From the other end of things, I remember the first time I saw a positive review for one of my pieces. I was stoked. This person probably will never understand why I think they are so totally awesome—even if they never feel the same about anything else I ever do.

Back to the site…I got to Tokyo. Kinda freaked out. Emailed someone who ran a different fan site:

I’ve just bought a domain for a Ryan Johnson fan site, but it’s the morning after and I’m having cold feet, so please tell me that you’ve had some positive feedback from someone other than me. :)

This is where people you don’t know from Adam will leap to help you.

Most people in the limelight are happy with a fansite, as long as it goes easy on the gushing, treats them as human beings without objectifying them and respects their private lives.

Which is really good advice for dealing with anyone, and not different than I’d planned. I can’t handle the fan sites that are populated by stalkerazzi photos. I hope that fan site runner gets some happy feedback from their person eventually.

However, it was a couple more weeks before I told Rick about the fan site, though that was partly because I was in the Maldives and he was not….

Stuff I Learned

I’ve always thought of myself an audio person rather than a visual person. In high school, I was in band, marching band, orchestra, dance band, and choir at the same time. I studied sound recording (audio and film) in college. I’m generally more interested in how someone sounds than how they look.

I’ll often identify actors by voice long before I recognize their face (due to lighting, makeup, and the general chameleon-like nature of actors in their profession).

However, suddenly having (way) more than a thousand pictures of an actor’s career in front of me and having to pick and choose which made the cut and which didn’t — things started to click.

I’ve never really liked animated movies. Sure, I can enjoy them, but I never deeply bond with them. If you asked me why, I’d have said: the limited facial expressiveness doesn’t bridge my suspension of disbelief.

And that’s true, as far as that answer goes, but the real answer runs far more deeply than that, and I really had never put two and two together.

People’s facial expressiveness mattered to me far more than I realized. I tend to take people at face value, and I realized that I was getting far more of that “face value” from facial expression than I’d been aware of.

I started thinking about people I liked—the colleague you joke with, the person who sticks out at an event you attend—and realized that many of them had more expressive faces than average.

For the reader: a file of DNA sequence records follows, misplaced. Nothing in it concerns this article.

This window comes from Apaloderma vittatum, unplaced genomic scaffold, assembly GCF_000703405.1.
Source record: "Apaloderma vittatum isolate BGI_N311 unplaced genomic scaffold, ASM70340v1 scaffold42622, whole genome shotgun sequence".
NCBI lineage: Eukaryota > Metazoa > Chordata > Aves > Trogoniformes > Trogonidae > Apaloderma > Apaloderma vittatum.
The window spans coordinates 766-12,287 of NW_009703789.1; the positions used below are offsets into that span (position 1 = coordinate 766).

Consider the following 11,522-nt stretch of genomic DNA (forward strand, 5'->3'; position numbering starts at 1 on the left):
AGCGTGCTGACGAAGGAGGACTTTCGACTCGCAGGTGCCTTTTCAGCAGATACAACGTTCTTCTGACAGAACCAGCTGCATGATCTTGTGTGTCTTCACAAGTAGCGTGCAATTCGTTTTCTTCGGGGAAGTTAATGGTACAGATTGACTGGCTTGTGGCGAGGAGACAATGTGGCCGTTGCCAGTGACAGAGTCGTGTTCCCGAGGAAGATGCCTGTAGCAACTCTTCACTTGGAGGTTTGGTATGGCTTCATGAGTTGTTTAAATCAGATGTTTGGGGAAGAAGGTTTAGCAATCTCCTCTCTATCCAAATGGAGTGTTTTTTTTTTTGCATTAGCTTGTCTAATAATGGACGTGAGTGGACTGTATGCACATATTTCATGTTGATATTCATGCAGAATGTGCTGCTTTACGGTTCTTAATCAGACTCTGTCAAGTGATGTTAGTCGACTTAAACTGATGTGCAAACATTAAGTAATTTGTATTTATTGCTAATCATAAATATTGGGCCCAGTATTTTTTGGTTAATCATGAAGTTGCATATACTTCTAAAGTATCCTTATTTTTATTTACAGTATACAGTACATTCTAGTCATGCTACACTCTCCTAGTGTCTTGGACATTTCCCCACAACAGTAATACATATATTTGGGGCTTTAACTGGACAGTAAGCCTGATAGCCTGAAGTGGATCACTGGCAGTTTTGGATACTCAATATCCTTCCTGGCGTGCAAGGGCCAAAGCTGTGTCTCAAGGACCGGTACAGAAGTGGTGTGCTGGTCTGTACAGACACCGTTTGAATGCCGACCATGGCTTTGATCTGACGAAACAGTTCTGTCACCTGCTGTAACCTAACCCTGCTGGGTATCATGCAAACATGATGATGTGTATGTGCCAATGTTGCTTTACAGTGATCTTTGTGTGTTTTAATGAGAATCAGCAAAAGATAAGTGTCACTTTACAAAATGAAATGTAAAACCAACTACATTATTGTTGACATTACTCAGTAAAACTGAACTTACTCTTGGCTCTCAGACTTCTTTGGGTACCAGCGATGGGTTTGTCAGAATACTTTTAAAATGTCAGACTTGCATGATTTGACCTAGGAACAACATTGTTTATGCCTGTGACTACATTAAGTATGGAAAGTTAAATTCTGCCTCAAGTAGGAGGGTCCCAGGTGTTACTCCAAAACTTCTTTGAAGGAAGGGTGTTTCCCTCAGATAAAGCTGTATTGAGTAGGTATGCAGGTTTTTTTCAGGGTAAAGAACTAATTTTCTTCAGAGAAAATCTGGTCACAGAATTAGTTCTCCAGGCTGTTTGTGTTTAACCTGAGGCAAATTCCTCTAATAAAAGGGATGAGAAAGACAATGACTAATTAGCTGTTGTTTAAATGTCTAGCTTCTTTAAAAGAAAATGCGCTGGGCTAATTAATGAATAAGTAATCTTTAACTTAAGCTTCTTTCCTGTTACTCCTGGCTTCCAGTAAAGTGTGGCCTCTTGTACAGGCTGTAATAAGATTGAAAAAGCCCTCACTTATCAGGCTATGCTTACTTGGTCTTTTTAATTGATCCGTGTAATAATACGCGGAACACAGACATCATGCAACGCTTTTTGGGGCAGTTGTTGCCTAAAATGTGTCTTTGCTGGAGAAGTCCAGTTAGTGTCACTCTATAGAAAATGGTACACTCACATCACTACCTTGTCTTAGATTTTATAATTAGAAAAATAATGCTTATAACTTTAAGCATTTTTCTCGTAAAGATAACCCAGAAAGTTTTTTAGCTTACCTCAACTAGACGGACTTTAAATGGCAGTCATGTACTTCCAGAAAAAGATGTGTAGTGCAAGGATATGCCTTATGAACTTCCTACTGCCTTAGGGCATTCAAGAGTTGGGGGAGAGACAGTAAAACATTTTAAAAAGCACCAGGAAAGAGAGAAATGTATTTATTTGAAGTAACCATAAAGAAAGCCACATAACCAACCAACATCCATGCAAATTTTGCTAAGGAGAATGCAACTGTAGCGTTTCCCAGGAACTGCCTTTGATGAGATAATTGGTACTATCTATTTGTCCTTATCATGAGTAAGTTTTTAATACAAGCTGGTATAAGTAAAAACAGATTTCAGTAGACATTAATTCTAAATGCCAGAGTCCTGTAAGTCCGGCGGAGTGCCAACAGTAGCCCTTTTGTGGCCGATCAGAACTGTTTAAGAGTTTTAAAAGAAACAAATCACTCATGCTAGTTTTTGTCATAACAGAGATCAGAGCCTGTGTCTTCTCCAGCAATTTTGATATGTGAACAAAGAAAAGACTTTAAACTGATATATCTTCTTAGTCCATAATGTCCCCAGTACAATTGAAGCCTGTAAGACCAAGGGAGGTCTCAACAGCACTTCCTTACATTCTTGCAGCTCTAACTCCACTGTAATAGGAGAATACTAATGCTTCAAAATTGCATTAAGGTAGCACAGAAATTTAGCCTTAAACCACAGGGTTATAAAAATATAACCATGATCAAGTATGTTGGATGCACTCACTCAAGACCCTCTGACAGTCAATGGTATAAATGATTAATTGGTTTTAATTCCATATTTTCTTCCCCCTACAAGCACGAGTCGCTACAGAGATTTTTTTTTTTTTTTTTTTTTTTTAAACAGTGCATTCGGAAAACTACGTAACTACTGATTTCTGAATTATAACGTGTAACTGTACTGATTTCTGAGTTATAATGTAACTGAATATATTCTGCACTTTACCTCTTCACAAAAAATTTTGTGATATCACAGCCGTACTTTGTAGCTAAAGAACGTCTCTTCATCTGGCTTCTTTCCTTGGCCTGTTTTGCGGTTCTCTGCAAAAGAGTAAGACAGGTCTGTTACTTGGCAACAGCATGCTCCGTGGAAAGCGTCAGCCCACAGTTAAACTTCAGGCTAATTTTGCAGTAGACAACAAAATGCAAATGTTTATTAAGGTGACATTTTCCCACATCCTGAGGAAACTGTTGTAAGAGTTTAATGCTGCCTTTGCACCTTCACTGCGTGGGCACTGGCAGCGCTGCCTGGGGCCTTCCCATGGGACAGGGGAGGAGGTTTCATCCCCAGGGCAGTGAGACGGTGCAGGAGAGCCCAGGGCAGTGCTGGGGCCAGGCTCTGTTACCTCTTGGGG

And, unfortunately, people whose faces are less expressive than average are generally people whose faces aren’t as memorable for me unless they say something that’s particularly memorable.

As I sorted through the pictures and tried to get good screen captures for the fan site I was building, I finally understood a whole lot more about why I hated YouTube so much, why I preferred Vimeo, why I liked BluRay and hated standard def, and why I generally loathed streaming media. The lossiness of video, particularly streaming formats, cuts a lot of the facial expression detail. I kept feeling like I was watching Odo from Star Trek: Deep Space Nine when his face was melting—not because of any issue with the acting or production, but because of the quality of the video I was viewing.

So while the fan site wasn’t a project I undertook to understand more about myself—it really was “Dude, I love your work”—it helped anyway.

I was nervous and strung out about announcing it, but he was very kind. It’s hard to pick a favorite out of all the pictures, but this one’s on my short list.

Originally published at You can comment here or there.

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So, Google had been annoying me with the “Do you want to link this YouTube account to your real name?” crap for eons. It was like a bad date who wouldn’t take the word “no” seriously, you know?

Usually, I’d log out of YouTube, then reload the damn page to watch the video. As my friend Jason is so fond of saying, “Because fuck you.”

So I went to favorite a video today, and I had no favorites list. None. Zero.

I thought I’d lost my carefully-kept list of Ryan Johnson clips. I haven’t put fan videos featuring his work on that list, but my favorite of the ones I’ve found is this Fairly Legal one featuring Duffy’s “Mercy”. I think maybe it’s time for a second playlist here….